1.6 Conduct consultation with stakeholders and enable their participation in design

1.7 Reflect stakeholders' justified concerns in the design

1.8 Justify negative impacts on individuals ('proportionality')

2. Complement Humans

2.1 Design as an aid, for augmentation, collaboration and inter-operability

2.2 Avoid design for replacement of people by independent artefacts or systems, except in circumstances in which those artefacts or systems are demonstrably more capable than people, and even then ensuring that the result is complementary to human capabilities

3. Ensure Human Control

3.6 Avoid deception of humans

3.7 Avoid services being conditional on the acceptance of AI-based artefacts and systems

4. Ensure Human Safety and Wellbeing

4.3 Contribute to people's wellbeing ('beneficence')

4.6 Avoid the manipulation of vulnerable people , e.g. by taking advantage of individuals' tendencies to addictions such as gambling, and to letting pleasure overrule rationality

6. Deliver Transparency and Auditability

6.3 Ensure that people are aware of inferences, decisions and actions that affect them, and have access to humanly-understandable explanations of how they came about

7. Embed Quality Assurance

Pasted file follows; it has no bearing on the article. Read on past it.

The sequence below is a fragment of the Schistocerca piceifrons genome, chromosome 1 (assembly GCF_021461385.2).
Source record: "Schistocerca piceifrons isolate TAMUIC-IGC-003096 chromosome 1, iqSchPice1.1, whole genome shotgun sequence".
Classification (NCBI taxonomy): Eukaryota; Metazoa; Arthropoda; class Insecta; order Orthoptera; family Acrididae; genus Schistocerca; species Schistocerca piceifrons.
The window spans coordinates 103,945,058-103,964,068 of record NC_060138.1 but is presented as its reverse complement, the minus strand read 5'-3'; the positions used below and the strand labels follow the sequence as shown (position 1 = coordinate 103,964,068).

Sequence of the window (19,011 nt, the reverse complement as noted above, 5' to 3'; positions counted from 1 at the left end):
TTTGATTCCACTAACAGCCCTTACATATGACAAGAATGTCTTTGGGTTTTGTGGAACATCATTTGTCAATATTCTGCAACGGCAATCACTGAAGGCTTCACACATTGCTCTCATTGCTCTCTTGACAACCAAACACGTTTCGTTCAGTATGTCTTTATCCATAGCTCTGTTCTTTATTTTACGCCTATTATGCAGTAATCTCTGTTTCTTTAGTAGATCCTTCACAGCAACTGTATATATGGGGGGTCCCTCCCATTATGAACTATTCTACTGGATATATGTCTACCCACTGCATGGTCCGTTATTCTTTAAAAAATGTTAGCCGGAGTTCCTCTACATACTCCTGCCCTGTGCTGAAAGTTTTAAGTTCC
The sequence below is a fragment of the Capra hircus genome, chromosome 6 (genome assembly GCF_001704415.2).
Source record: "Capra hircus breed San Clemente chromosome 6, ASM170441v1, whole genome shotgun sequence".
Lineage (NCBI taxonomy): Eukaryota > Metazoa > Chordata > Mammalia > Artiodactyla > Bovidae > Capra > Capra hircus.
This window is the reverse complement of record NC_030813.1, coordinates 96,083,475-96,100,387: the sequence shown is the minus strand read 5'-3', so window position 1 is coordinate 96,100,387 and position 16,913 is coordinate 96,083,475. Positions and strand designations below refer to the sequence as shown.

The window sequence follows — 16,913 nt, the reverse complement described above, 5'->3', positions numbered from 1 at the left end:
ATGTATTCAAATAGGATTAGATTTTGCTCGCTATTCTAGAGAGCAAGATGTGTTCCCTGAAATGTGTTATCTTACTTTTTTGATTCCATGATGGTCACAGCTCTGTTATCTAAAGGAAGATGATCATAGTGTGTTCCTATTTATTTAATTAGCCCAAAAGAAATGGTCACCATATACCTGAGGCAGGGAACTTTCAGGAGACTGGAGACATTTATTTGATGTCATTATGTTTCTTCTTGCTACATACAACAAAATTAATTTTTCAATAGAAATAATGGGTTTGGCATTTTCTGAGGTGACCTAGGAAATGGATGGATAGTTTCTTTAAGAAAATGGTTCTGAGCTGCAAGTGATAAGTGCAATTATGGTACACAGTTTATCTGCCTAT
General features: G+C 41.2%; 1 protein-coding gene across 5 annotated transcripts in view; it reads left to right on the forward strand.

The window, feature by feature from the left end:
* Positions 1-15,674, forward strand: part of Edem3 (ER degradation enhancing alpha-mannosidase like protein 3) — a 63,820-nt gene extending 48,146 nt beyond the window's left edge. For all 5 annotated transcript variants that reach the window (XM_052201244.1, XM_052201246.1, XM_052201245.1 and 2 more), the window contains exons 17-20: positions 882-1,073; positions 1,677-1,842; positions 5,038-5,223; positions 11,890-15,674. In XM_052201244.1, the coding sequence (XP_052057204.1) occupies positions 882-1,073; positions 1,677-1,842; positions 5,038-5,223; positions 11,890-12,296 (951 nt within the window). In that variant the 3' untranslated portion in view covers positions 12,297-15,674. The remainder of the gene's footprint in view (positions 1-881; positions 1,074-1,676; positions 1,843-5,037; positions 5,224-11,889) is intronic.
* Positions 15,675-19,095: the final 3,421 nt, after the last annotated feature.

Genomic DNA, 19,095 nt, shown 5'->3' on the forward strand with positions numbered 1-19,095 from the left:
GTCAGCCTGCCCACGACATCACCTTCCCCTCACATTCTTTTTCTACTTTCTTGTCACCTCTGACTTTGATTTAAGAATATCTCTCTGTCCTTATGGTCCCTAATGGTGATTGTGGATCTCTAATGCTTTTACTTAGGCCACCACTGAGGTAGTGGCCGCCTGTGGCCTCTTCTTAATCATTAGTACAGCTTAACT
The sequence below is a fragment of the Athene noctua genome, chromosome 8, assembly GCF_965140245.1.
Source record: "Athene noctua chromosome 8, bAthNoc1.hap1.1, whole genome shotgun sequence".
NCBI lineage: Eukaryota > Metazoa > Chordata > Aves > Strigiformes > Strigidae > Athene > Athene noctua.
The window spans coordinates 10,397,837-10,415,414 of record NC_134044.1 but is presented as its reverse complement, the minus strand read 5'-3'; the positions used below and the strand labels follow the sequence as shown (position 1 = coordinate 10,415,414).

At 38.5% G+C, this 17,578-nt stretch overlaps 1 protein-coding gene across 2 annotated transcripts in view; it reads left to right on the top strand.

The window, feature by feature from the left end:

7.1 Ensure effective, efficient and adaptive performance of intended functions

7.3 Justify the use of data, commensurate with each data-item's sensitivity

7.6 Ensure that inferences are not drawn from data using invalid or unvalidated techniques

7.8 Impose controls in order to ensure that the safeguards are in place and effective

7.9 Conduct audits of safeguards and controls

8. Exhibit Robustness and Resilience

8.3 Conduct audits of the justification, the proportionality, the transparency, and the harm avoidance, prevention and mitigation measures and controls


Despite the acknowledgement by the EC Proposal that substantial harm may arise from these AI systems, those responsible for the development and deployment of such systems do not need to consult with affected parties, nor enable them to participate in the design, nor take any notice even where concerns are expressed, nor even ensure that negative impacts are proportionate to the need.

AI systems can be implemented with decision-making and action-taking capabilities, without consideration as whether they should instead be conceived as complementary technology, and as decision aids. Unless they fall into the narrow terms of 'certain systems', as discussed in section 4.2(3) immediately below, high-risk AI systems are permitted to deceive humans. Organisations can impose AI systems on individuals as a condition of contract, and as a condition of receiving a private benefit and even a public benefit, irrespective of the risks the person thereby faces.